Of course, no one has mentioned the inconvenient fact that electric cars are not within the financial reach of everyone, or the exorbitant price to charge a car which, in some countries, is now more expensive than filling a tank with gas.
“Electricity prices in Norway are set to reach about $1 per kwh. At these prices, it would cost $1,000 to fully charge a Tesla,” claims Swedish journalist, Peter Emanuelsson.
Nor has anyone spoken about the fragility of electric grids, which, if attacked, would render an electric car undrivable. But why even speak about an attack? If government controllers of electric grids choose to reduce energy output, wouldn’t that surely impact one’s ability to charge their auto in order to use it at will? Why would anyone think that the impulse to travel would remain in our control?
At the moment, we are told that, “Israel only has 60 government funded quick-charging points, while 1,200 are required by 2025 to achieve the target.”
In addition, no budget has been earmarked for the addition of needed charging stations. A proper allocation is said to be upwards to 70-100 million shekels per year. While that may be chump change for a country whose existence is not threatened, Israel must concern itself with producing Iron Dome intercept missiles to ensure its survival.
We can exist without electric vehicles, but we may not have a fighting chance without Iron Dome!
So why should Israel follow the rest of the world’s mad dash into a lesser convenient and more expensive option of electric vehicles, all in the name of appeasing the green activists who will continue to fly in private jets and not give two hoots about their enormous carbon footprint?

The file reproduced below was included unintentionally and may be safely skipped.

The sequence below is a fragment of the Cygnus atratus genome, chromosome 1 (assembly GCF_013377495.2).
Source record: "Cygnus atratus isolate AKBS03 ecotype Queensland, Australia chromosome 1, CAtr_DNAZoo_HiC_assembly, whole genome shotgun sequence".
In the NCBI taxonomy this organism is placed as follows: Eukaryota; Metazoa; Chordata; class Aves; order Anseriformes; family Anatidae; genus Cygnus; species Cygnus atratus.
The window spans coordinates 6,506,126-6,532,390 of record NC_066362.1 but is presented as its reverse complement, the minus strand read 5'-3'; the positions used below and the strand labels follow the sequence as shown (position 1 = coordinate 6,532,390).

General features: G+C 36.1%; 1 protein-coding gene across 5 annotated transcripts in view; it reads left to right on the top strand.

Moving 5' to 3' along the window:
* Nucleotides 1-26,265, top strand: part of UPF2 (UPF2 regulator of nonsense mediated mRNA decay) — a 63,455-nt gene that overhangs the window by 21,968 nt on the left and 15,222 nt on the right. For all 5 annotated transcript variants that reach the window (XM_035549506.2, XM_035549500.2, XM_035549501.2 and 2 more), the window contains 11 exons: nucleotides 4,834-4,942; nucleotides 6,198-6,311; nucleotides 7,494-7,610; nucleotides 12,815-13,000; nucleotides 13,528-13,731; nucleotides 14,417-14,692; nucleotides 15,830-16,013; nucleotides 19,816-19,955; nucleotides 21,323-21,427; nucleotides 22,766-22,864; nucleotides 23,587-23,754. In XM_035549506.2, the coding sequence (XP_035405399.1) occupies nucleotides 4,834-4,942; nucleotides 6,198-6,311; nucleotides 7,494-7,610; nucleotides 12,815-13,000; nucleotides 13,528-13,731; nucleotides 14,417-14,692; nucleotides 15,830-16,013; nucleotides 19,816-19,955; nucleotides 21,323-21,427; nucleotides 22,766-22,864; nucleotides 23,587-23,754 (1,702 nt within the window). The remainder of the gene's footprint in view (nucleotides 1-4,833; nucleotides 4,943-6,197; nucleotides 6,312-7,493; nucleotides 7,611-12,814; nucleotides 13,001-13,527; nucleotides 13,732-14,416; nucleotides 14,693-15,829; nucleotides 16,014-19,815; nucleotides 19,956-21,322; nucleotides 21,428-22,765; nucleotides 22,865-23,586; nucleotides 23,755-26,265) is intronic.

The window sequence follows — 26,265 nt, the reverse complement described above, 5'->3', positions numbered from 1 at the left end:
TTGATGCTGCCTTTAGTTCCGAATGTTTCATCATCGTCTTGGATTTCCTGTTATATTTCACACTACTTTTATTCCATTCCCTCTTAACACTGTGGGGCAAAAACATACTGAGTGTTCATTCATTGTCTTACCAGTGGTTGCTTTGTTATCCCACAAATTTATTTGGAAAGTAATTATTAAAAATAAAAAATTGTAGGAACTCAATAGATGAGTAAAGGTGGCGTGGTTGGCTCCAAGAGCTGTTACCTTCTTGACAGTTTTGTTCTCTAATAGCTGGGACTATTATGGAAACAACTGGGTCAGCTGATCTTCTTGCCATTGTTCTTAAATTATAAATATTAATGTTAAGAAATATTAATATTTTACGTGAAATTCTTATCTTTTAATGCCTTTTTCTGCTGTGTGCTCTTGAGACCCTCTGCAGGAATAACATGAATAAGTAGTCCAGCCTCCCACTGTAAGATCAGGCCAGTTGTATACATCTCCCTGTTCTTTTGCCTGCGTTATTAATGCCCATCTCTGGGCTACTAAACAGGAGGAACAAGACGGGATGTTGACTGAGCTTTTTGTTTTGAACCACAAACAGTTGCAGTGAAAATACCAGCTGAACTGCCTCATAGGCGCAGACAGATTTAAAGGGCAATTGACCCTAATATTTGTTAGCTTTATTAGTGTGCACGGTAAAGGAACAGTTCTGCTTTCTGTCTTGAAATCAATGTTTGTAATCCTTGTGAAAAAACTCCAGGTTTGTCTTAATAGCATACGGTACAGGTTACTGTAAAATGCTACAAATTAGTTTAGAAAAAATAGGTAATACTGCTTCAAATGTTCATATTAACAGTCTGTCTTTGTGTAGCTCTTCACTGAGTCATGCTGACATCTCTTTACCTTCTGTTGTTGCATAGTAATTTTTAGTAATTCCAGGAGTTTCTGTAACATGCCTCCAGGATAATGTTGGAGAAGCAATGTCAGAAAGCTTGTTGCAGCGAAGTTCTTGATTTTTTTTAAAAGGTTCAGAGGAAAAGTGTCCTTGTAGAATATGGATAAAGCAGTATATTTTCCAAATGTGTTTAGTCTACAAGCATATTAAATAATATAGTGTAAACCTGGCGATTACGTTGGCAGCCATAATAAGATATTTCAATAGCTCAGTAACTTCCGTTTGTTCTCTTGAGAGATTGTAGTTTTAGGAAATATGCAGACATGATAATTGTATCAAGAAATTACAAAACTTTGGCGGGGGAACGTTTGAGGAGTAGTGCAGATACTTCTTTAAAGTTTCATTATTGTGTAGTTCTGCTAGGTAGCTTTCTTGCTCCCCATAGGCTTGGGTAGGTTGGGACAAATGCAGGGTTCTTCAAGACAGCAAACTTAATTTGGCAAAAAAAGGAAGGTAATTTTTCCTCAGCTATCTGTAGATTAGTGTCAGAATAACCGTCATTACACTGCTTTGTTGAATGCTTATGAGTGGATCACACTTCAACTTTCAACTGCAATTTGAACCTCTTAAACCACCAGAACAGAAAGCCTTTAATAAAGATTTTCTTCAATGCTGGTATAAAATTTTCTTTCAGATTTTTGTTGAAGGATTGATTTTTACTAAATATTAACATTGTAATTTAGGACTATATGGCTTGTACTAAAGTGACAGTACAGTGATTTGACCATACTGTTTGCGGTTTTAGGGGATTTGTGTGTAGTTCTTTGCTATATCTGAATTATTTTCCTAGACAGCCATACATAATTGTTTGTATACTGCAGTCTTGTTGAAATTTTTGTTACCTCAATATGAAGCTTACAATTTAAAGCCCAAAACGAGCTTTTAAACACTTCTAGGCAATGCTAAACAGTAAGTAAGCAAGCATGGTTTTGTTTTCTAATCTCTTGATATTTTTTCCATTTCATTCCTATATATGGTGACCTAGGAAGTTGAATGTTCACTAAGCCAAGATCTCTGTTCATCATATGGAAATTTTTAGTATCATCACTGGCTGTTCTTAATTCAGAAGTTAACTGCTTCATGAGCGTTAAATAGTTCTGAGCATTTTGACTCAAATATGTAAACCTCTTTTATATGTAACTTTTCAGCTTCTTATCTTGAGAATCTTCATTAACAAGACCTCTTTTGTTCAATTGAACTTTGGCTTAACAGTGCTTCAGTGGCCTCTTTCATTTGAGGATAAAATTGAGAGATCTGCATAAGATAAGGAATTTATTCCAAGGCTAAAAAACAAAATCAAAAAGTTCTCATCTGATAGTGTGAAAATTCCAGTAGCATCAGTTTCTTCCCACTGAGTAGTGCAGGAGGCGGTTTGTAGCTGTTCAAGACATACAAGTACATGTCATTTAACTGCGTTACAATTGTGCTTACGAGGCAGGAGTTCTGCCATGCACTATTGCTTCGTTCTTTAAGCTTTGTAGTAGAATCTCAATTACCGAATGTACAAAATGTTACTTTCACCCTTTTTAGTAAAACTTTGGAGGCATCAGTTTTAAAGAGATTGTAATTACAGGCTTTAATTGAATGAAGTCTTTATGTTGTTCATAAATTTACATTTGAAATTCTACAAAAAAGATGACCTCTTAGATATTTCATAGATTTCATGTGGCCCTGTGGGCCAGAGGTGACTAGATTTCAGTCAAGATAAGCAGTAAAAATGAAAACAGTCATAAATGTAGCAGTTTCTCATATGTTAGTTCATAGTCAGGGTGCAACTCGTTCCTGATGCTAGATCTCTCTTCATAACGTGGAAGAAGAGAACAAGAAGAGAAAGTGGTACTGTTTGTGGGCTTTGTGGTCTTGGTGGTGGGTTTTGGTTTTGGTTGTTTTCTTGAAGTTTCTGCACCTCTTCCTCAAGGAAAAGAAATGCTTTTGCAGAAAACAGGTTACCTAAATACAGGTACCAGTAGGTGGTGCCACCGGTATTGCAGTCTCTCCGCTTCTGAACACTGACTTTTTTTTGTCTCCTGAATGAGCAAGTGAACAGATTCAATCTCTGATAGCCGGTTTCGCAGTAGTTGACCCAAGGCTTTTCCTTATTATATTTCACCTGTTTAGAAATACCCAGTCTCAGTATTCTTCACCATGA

Do we really want to copy California, which has already warned its residents that significant power outages are sure to be present over the coming five years?
Will the Promised Land, yet again, revert to the times when Israel longed to be ruled by a king just as the other nations? Or will we resist the impulse to go totalitarian in order to prove our virtue to a world which won’t take notice anyway?
This so-called “energy transformation,” is an imposed measure which will seek to mandate a way of life which will be forced upon people against their will and against their financial means.
Israel has no choice but to muster the courage to go against the tide – a tide which will sweep many into a deep abyss of control, loss of autonomy and total adherence to a system which will never cease to amass more and more power until they achieve their ultimate goal of eradicating our freedoms.
So, as we approach the Jewish New Year, Rosh HaShanah, we might do well to recall our exodus from bondage into liberty, our journey from servitude to freedom and ask ourselves whether or not we really want to go back to Egypt?
A former Jerusalem elementary and middle-school principal and the granddaughter of European Jews who arrived in the US before the Holocaust. Making Aliyah in 1993, she is retired and now lives in the center of the country with her husband.